As soon as I opened my mouth to invite him, it occurred to me that he was most likely waiting for someone. To give him an easy out and probably to save my ego, I asked him if he was waiting for a friend? I don’t remember if he shook his head no, or actually said it, but he wasn’t. He stood up, we exchanged names, he gathered belongings, and happily followed me. Amongst his belongings was a strap-on flashlight, so I figured that I’d solved the mystery of that bike out front. I had.

The guy’s name was Bill. My brain wasn’t wired for meeting someone that evening – a great gift. On top of being very tired and hoping to be headed home soon, the only other expectation I had for this encounter was to watch this Bill guy fall for my girlfriend, Cathy, as every guy did. (Didn’t we all have friends like that?)  We talked for an hour or so and he didn’t pay any attention to Cathy. Weird. I talked a little about what I did, and he shared about what he was doing in DC, which should have impressed me, but since I was not in the “girl-meets-boy” mode, it slipped by.

About 10 PM, I decided to leave (much earlier than usual). I said my goodbyes to everyone and told Bill it had been nice meeting him. Bill offered to walk me to my car. The darkness outside and cool night air made me think about Bill’s long ride home on a bicycle. I happened to have a bike rack in my trunk. I mulled over the risk of driving him. “What were the chances of someone coming to the Officers Club on a bike in the first place, and then what were the chances of someone he meets actually having a bike rack in their car?” Offering him a ride just seemed like the right thing to do.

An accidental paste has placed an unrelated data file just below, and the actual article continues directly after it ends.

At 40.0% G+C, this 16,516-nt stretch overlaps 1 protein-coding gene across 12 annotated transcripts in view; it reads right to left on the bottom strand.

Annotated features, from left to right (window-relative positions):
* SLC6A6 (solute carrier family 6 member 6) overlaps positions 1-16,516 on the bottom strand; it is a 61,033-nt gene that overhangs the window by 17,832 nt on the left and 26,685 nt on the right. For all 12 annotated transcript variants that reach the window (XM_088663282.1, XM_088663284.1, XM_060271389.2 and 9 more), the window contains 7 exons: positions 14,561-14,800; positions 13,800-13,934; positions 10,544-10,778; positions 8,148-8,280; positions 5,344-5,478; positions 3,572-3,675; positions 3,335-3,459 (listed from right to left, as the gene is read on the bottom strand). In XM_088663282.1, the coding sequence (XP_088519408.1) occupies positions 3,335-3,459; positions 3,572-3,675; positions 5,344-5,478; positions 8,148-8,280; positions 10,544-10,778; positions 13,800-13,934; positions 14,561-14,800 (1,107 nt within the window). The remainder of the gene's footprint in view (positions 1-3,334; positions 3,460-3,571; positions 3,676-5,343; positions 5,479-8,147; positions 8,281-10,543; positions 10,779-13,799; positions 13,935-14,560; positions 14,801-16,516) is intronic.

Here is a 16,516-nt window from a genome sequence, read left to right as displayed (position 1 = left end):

I opened my trunk to get the bike rack, and exposed an array of athletic equipment. In addition to bike stuff, I had a tennis racket, tennis balls, and softball equipment like bats, balls, gloves, etc. I looked like Miss America! In reality, I only really knew how to use a bike and the bike rack. I’d had about four tennis lessons at that point, and the softball equipment was in my car because my roommate and I were coaching a little girls’ softball team. My roommate was the real athlete. The little girls I was supposed to be coaching played better than I did. Bill’s eyes opened wide when he saw all that “stuff.” The evening was playing out like a movie script.

We secured the bike rack on the car and loaded the bike. I remember thinking “My dad would kill me if he knew I was doing this.” I needn’t have been concerned, Bill spent the entire ride to his apartment staring out my rear window. He was afraid his bike (his only means of transportation) would fall off my pitiful bumper.  Buick Opal bumpers were about 2.5 inches wide and I used a block of wood to provide the thickness needed for the rack. Very precarious!

We had a date the next day and the day after that. Bill quickly learned I couldn’t play tennis or softball, so we rode bikes. This Bill showed up at every event he said he was going to, including many boring Pentagon parties. He even made it to New England that Christmas of 1974 to meet my family. I couldn’t get rid of the guy  - thank goodness.

So what’s the moral of this story? Probably for the first time in my life, I had no expectations for a relationship. An accidental meeting on a day when I wasn’t focused on whether “this was THE one” allowed me to be myself and encouraged a friendship to grow first. Of course the other lesson is that I could never tell my girls that bars weren’t good places to meet men.